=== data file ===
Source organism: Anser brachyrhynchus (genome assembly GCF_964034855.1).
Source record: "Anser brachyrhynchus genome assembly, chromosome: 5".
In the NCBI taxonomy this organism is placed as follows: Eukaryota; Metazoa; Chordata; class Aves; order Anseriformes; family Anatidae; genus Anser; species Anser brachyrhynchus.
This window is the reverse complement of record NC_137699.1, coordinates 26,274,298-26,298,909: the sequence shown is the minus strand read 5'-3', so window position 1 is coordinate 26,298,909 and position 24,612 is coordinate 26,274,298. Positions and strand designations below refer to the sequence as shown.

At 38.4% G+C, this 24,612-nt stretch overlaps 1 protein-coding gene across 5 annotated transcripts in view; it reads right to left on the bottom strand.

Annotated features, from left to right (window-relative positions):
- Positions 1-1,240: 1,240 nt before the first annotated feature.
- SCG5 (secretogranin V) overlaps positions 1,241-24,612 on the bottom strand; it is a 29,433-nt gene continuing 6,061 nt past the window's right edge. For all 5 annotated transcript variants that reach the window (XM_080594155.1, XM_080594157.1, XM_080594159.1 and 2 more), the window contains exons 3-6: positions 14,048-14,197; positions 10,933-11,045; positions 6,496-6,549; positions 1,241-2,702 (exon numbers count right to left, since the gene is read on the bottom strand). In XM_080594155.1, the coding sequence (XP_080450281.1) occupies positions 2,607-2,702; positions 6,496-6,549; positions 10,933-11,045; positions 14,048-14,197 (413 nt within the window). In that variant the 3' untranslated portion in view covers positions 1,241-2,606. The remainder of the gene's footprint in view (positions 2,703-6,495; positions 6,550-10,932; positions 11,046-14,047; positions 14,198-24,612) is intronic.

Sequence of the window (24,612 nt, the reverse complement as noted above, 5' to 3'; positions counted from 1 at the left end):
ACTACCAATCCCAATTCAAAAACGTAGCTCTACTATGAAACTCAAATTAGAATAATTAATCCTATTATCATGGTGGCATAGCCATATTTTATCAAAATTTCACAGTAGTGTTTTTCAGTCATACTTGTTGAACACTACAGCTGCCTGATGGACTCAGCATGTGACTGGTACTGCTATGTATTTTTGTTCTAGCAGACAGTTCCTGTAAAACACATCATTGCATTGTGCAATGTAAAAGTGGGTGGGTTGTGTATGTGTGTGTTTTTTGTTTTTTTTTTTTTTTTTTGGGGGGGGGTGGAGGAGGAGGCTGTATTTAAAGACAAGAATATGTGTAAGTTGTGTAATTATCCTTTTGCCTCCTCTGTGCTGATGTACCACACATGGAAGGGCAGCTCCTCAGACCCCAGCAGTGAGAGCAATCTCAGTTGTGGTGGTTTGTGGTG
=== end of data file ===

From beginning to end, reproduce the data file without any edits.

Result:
Source organism: Anser brachyrhynchus (genome assembly GCF_964034855.1).
Source record: "Anser brachyrhynchus genome assembly, chromosome: 5".
In the NCBI taxonomy this organism is placed as follows: Eukaryota; Metazoa; Chordata; class Aves; order Anseriformes; family Anatidae; genus Anser; species Anser brachyrhynchus.
This window is the reverse complement of record NC_137699.1, coordinates 26,274,298-26,298,909: the sequence shown is the minus strand read 5'-3', so window position 1 is coordinate 26,298,909 and position 24,612 is coordinate 26,274,298. Positions and strand designations below refer to the sequence as shown.

At 38.4% G+C, this 24,612-nt stretch overlaps 1 protein-coding gene across 5 annotated transcripts in view; it reads right to left on the bottom strand.

Annotated features, from left to right (window-relative positions):
- Positions 1-1,240: 1,240 nt before the first annotated feature.
- SCG5 (secretogranin V) overlaps positions 1,241-24,612 on the bottom strand; it is a 29,433-nt gene continuing 6,061 nt past the window's right edge. For all 5 annotated transcript variants that reach the window (XM_080594155.1, XM_080594157.1, XM_080594159.1 and 2 more), the window contains exons 3-6: positions 14,048-14,197; positions 10,933-11,045; positions 6,496-6,549; positions 1,241-2,702 (exon numbers count right to left, since the gene is read on the bottom strand). In XM_080594155.1, the coding sequence (XP_080450281.1) occupies positions 2,607-2,702; positions 6,496-6,549; positions 10,933-11,045; positions 14,048-14,197 (413 nt within the window). In that variant the 3' untranslated portion in view covers positions 1,241-2,606. The remainder of the gene's footprint in view (positions 2,703-6,495; positions 6,550-10,932; positions 11,046-14,047; positions 14,198-24,612) is intronic.

Sequence of the window (24,612 nt, the reverse complement as noted above, 5' to 3'; positions counted from 1 at the left end):
ACTACCAATCCCAATTCAAAAACGTAGCTCTACTATGAAACTCAAATTAGAATAATTAATCCTATTATCATGGTGGCATAGCCATATTTTATCAAAATTTCACAGTAGTGTTTTTCAGTCATACTTGTTGAACACTACAGCTGCCTGATGGACTCAGCATGTGACTGGTACTGCTATGTATTTTTGTTCTAGCAGACAGTTCCTGTAAAACACATCATTGCATTGTGCAATGTAAAAGTGGGTGGGTTGTGTATGTGTGTGTTTTTTGTTTTTTTTTTTTTTTTTTGGGGGGGGGTGGAGGAGGAGGCTGTATTTAAAGACAAGAATATGTGTAAGTTGTGTAATTATCCTTTTGCCTCCTCTGTGCTGATGTACCACACATGGAAGGGCAGCTCCTCAGACCCCAGCAGTGAGAGCAATCTCAGTTGTGGTGGTTTGTGGTG